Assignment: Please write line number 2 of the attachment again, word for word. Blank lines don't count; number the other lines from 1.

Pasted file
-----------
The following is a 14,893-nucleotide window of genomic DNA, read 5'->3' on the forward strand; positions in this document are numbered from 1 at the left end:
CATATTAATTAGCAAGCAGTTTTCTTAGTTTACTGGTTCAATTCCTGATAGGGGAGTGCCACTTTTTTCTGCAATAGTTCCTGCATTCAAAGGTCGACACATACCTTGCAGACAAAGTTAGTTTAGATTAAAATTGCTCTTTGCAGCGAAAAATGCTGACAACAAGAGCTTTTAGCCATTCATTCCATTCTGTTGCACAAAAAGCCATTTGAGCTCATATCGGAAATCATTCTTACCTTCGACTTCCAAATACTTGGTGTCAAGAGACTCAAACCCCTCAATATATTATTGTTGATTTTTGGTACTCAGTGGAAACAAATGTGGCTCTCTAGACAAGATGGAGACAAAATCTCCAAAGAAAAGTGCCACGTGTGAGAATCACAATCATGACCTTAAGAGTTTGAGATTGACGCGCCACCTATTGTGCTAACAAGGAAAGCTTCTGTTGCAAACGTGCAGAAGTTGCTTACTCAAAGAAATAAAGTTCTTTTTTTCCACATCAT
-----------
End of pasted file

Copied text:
CATATTAATTAGCAAGCAGTTTTCTTAGTTTACTGGTTCAATTCCTGATAGGGGAGTGCCACTTTTTTCTGCAATAGTTCCTGCATTCAAAGGTCGACACATACCTTGCAGACAAAGTTAGTTTAGATTAAAATTGCTCTTTGCAGCGAAAAATGCTGACAACAAGAGCTTTTAGCCATTCATTCCATTCTGTTGCACAAAAAGCCATTTGAGCTCATATCGGAAATCATTCTTACCTTCGACTTCCAAATACTTGGTGTCAAGAGACTCAAACCCCTCAATATATTATTGTTGATTTTTGGTACTCAGTGGAAACAAATGTGGCTCTCTAGACAAGATGGAGACAAAATCTCCAAAGAAAAGTGCCACGTGTGAGAATCACAATCATGACCTTAAGAGTTTGAGATTGACGCGCCACCTATTGTGCTAACAAGGAAAGCTTCTGTTGCAAACGTGCAGAAGTTGCTTACTCAAAGAAATAAAGTTCTTTTTTTCCACATCAT